Rejecting the Skeptic Identity

Do you identify yourself as a skeptic? Sarah Moglia, event specialist for the SSA and blogger at RantaSarah Rex prefers to describe herself as an atheist rather than a skeptic. Her explanation for why she chooses to avoid the skeptic label is as follows:

To me, skepticism isn’t something you are. It’s something you do. While yes, we do have words that classify people by things they do (for example, a vegetarian or a hockey player), I don’t think skepticism is the same. Well, maybe it is, I guess I just don’t like using that as a term of self-identification. I think people should be able to tell that I’m a skeptic by how I behave (do I ask questions? Do I make decisions based on sound evidence?), not by what I call myself.

It’s been a week since Sarah posted her explanation and the blogosphere has had a minor eruption of identity discourse. Greg Laden argues that skepticism is “never apolitical. And it is never acultural,” but it is nonetheless a “mechanism for thinking about the world more clearly than you get with other methods.” In the comments Laden elaborates, noting that atheism, science advocacy, and secularism, place skepticism at odds with right-wing political positions.

Daniel Estrada also waded into the discussion, recognizing the importance of the skeptic identity and framing his point with a description of his experiences as a faculty adviser for his university’s first secular student club:

It was very typical to hear students discuss their ‘coming out’ experiences, and club sessions often involved personal confessions from students describing harsh or unfair treatment from their peers, their employers, and their families because of their skeptical views. Students talked a lot about how glad they were to find a club like this on campus, and to find a network of peers with similar beliefs with which they could associate, and where they didn’t have to feel ashamed of their views.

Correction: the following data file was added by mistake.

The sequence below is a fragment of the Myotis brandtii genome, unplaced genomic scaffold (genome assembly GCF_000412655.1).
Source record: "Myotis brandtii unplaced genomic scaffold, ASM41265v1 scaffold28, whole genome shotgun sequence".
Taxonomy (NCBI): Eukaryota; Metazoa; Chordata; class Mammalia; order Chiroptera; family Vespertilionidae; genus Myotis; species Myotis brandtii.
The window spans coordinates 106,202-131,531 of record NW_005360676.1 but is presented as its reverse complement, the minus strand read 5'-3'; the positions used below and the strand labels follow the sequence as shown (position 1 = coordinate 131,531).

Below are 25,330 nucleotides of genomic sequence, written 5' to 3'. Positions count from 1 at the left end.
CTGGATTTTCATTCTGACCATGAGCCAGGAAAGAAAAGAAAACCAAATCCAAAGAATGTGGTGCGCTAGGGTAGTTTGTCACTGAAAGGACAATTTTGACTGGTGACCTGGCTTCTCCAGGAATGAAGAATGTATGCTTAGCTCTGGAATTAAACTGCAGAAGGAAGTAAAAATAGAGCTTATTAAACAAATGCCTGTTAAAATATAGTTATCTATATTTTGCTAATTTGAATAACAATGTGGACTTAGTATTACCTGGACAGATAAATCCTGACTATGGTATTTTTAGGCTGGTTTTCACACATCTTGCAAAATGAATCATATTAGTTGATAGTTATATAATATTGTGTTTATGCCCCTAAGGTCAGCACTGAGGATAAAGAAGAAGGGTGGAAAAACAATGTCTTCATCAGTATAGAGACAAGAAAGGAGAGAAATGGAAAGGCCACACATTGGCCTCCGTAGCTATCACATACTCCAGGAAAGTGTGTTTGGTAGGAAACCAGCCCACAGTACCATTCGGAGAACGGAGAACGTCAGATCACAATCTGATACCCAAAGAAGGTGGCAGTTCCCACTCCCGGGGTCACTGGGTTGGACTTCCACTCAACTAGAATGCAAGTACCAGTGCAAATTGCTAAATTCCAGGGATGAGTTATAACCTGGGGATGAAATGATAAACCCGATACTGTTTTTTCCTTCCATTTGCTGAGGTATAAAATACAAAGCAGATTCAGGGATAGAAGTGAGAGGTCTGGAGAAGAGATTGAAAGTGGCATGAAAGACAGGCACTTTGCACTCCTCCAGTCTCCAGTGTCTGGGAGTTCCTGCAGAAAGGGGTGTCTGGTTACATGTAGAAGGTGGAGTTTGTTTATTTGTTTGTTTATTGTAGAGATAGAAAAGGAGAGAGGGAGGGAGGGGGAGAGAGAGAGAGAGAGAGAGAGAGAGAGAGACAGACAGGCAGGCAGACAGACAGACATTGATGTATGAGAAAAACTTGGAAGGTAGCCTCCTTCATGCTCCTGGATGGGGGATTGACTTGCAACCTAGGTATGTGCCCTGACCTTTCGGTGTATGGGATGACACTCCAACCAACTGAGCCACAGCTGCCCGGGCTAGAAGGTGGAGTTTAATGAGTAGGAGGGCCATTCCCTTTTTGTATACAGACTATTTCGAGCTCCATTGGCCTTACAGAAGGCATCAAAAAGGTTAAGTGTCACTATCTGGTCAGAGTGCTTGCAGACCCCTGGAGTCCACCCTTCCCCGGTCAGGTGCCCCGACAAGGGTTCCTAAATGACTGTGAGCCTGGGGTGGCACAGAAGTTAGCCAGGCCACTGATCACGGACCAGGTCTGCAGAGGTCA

Adam Lee takes a different approach, responding with his own articulation of why he personally chooses to adopt skeptic as an aspirational identity, making an interesting comparison with democracy:

There are many countries in the world that claim to be democracies, but in reality, have only blatantly rigged or inconsequential elections. We could demand that these countries be consistent and stop calling themselves democracies, but I think a better tactic is to shame them, to point out that their rulers are betraying their own stated ideal. In just the same way, even in the worst case when people misrepresent the term ‘skepticism’ or use it badly, it can still provide a potential toehold for new evidence and new ideas to get into their belief system.

I wonder how similar the skeptic identity is to the atheist identity, which I described in a previous post as an achieved identity. Perhaps skeptic is better viewed as a preferred self-concept that is never completely achieved.

Skeptic can be seen as a desired identity that is taken on by individuals who want to pursue behaviours associated with that identity, such as critical thinking, science advocacy, debunking, and disputation.